should behave predictably.  If each vendor uses their own algorithm this
will not be the case.
		Suppose I have two endpoints defined or an operation:
endpoint R is required and endpoint P is prohibited.  If I want sync
behavior, I tell my tooling I'm sending to endpoint R and it has to know
to set the response endpoints to anonymous.  If I want async behavior, I
send to endpoint P and the tooling has to know not to use anonymous (and
it either has to establish a listener or get one from me).  In general,
I'll want to use one API call to send to R and a different one to send
to P.
		Comment: this is exactly what I am proposing. The
application, i.e. business logic, via some application specific API
indicates to the tooling which behavior it wants by selecting endpoint R
or endpoint P.  The tooling then has no decision to make, it is made by
the application.  If anonymous='optional'i.e. only a single endpoint O
exists, then this isn't possible.
		On the other hand, with a single endpoint, O optional, I
say I'm sending to that endpoint and say whether I want sync or async
behavior, and the tooling sets the endpoints based on that.  If I want
sync, I use the sync API call to send to O.  If I want async, I use the
Async call to send to O.
		Comment: when you say API at this level, you mean the
tooling API, i.e. something that isn't accessible from application
logic.  Again, this implies that the binding, i.e. tooling must make the
sync vs. async decision which will be different for every
		The exact same information is being conveyed in either
case, just in different ways.
		We're also being a bit loose here with the term
"application level".  If "application level" means "business logic",
then the question of whether the behavior on the wire is sync or async
is orthogonal.  If the wire is async and the business logic wants sync,
spawn a thread to send the request while the main thread sleeps and have
the response listener wake the main thread when the response arrives
(I'll also want to set a timeout in case it doesn't arrive in time).  On
the other hand, if the wire is sync and the business logic wants async,
send the request, block for the response and send the response to the
business logic's listener.
		Comment: I understand.  The application shouldn't be
concerned with the underlying transmission protocol. The application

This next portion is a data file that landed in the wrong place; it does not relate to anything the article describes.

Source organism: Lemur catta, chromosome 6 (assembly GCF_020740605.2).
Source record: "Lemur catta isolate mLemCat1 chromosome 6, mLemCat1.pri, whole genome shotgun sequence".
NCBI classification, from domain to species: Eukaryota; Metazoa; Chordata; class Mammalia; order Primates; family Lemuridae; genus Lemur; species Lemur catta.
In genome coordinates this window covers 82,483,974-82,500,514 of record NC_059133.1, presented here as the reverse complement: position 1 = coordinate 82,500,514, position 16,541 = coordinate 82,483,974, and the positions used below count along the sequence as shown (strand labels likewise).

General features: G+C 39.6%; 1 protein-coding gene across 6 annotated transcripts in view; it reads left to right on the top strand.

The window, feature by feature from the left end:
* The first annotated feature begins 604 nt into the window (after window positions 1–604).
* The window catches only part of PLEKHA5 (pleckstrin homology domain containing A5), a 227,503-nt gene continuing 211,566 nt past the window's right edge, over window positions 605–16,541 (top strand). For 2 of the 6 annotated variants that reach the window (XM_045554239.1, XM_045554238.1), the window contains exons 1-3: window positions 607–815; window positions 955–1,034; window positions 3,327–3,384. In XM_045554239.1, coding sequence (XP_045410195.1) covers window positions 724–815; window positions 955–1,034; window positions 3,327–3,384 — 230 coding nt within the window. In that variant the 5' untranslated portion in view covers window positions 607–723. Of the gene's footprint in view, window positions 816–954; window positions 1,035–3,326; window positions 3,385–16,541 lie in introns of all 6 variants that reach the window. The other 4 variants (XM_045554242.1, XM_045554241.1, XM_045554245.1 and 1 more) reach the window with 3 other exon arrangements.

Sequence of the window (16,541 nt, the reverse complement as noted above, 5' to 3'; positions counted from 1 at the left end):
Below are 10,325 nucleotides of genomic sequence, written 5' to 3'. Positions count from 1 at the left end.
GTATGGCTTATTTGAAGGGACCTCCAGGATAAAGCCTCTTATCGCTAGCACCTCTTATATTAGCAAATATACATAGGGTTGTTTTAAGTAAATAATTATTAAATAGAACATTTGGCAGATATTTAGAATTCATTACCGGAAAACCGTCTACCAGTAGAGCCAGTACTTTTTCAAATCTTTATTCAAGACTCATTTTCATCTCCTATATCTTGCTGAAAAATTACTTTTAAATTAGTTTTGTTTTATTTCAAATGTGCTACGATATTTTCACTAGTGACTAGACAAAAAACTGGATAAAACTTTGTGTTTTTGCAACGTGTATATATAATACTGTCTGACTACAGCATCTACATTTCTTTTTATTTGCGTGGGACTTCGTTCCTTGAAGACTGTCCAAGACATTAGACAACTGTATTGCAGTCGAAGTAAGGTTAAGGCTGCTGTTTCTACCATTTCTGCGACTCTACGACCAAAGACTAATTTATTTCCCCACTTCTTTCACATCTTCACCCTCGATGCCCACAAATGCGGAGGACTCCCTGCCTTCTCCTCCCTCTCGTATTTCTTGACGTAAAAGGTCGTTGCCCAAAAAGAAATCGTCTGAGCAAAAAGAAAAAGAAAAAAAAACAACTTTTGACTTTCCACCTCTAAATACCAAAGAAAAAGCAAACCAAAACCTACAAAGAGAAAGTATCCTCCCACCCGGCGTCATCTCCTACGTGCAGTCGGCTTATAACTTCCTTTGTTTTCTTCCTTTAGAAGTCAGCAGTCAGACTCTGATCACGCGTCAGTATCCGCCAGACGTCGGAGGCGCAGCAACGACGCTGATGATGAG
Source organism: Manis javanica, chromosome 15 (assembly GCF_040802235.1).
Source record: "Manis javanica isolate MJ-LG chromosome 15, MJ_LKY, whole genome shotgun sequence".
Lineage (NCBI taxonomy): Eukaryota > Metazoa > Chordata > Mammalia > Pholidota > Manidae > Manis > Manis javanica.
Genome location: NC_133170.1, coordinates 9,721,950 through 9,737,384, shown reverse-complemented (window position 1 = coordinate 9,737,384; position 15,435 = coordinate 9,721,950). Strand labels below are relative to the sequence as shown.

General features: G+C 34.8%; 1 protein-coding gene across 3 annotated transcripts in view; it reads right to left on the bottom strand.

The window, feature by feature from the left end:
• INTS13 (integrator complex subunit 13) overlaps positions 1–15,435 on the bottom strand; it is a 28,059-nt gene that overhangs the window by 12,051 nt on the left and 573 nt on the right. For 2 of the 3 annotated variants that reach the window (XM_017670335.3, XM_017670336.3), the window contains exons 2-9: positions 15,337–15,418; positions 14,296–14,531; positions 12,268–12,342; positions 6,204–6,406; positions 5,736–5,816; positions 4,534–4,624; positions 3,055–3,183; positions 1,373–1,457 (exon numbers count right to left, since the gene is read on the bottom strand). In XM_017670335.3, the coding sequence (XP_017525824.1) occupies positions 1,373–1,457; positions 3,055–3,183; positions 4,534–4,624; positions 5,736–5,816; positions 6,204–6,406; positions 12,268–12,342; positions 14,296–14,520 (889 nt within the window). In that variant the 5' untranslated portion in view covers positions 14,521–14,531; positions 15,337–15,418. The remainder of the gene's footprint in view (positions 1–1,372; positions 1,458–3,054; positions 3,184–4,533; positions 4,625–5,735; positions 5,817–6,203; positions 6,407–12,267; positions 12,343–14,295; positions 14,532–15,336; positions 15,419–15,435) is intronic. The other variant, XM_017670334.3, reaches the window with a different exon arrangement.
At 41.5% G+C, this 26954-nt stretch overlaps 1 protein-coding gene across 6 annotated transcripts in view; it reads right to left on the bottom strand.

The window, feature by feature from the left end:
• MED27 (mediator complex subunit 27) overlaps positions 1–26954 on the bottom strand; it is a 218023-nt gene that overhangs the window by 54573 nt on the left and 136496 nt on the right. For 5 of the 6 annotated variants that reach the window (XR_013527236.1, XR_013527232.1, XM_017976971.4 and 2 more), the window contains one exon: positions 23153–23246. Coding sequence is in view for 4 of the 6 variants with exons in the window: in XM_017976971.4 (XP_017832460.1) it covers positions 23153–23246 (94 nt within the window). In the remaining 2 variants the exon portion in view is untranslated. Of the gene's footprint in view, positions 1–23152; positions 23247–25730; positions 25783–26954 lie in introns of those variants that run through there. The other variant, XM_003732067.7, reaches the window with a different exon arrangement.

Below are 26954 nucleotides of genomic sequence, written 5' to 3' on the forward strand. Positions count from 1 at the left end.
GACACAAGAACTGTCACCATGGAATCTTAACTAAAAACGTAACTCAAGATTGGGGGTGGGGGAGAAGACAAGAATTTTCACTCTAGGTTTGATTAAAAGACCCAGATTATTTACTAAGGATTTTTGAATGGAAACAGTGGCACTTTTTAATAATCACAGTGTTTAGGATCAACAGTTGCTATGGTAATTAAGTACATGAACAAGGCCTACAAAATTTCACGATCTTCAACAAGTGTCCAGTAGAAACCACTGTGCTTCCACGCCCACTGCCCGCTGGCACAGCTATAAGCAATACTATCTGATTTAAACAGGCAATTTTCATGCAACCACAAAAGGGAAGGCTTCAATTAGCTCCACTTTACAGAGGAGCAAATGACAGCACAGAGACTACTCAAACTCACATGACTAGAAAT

either decides to block for a response, or not to block, and the tooling
can emulate either, regardless of whether it's HTTP, JMS, etc ... I
think this still remains true, the difference being that we no longer
need this 'mess' under the covers to emulate async behavior over a
synchronous transmission protocol, i.e. HTTP. When the application
decides to block for a response, it selects endpoint R otherwise it
selects endpoint P.  No emulation on behalf of the tooling is required.
		The point being that the "application level" that would
be selecting whether to use anonymous or not (whether by selecting
between two endpoints or just using one) is most likely going to be an
intermediate layer of tooling sitting between the business logic and the
wire.  This level of tooling shouldn't be bothered by having to know
about things like anonymous addresses.
		Comment:  I agree.  The application shouldn't be
concerned with ws-addressing at all, including anon URI's.  This is
binding related logic, i.e. the tooling's responsibility.  The
application is, however, as is the case with BPEL, capable of
understanding and manipulating endpoints.
		If none of this seems to apply to your situation, maybe
we should try working through an an example with hypothetical API calls
and wire messages.
		Comment:  I think we are both on the same page as far as
the mechanics are concerned.  Where we differ is, where the sync vs.
async invocation decision is made.  I contend that if anonymous is
'optional' and the decision is made by the tooling using some
proprietary algorithm, then every implementation will behave
		Shouldn't a SOAP/HTTP binding behave similarly across
all implementations? And if it doesn't, will application portability be
a problem?  If the answer to both questions is 'no', then this is a
non-issue.  If the answer to either question is a 'maybe' then it should
be addressed.

Received on Wednesday, 5 April 2006 23:47:47 UTC